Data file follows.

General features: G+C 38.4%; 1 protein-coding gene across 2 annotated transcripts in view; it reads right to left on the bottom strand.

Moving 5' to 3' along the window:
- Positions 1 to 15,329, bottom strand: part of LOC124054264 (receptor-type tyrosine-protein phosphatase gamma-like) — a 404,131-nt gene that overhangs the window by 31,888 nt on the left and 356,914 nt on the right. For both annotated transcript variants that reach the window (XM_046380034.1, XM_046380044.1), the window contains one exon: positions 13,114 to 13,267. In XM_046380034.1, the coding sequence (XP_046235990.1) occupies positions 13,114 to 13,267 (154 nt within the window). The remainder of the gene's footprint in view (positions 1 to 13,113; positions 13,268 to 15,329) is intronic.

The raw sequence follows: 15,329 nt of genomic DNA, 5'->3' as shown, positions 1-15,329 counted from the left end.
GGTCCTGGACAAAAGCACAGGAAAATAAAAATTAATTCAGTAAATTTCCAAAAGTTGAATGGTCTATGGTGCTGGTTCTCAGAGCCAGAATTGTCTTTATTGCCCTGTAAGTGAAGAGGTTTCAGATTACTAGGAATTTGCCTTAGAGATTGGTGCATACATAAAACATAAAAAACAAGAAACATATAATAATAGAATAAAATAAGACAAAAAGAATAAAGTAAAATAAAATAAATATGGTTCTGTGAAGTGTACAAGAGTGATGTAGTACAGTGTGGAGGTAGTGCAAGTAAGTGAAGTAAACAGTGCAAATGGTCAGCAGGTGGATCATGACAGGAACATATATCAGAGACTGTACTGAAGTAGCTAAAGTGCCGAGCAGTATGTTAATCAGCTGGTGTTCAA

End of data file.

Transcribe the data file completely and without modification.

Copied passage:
General features: G+C 38.4%; 1 protein-coding gene across 2 annotated transcripts in view; it reads right to left on the bottom strand.

Moving 5' to 3' along the window:
- Positions 1 to 15,329, bottom strand: part of LOC124054264 (receptor-type tyrosine-protein phosphatase gamma-like) — a 404,131-nt gene that overhangs the window by 31,888 nt on the left and 356,914 nt on the right. For both annotated transcript variants that reach the window (XM_046380034.1, XM_046380044.1), the window contains one exon: positions 13,114 to 13,267. In XM_046380034.1, the coding sequence (XP_046235990.1) occupies positions 13,114 to 13,267 (154 nt within the window). The remainder of the gene's footprint in view (positions 1 to 13,113; positions 13,268 to 15,329) is intronic.

The raw sequence follows: 15,329 nt of genomic DNA, 5'->3' as shown, positions 1-15,329 counted from the left end.
GGTCCTGGACAAAAGCACAGGAAAATAAAAATTAATTCAGTAAATTTCCAAAAGTTGAATGGTCTATGGTGCTGGTTCTCAGAGCCAGAATTGTCTTTATTGCCCTGTAAGTGAAGAGGTTTCAGATTACTAGGAATTTGCCTTAGAGATTGGTGCATACATAAAACATAAAAAACAAGAAACATATAATAATAGAATAAAATAAGACAAAAAGAATAAAGTAAAATAAAATAAATATGGTTCTGTGAAGTGTACAAGAGTGATGTAGTACAGTGTGGAGGTAGTGCAAGTAAGTGAAGTAAACAGTGCAAATGGTCAGCAGGTGGATCATGACAGGAACATATATCAGAGACTGTACTGAAGTAGCTAAAGTGCCGAGCAGTATGTTAATCAGCTGGTGTTCAA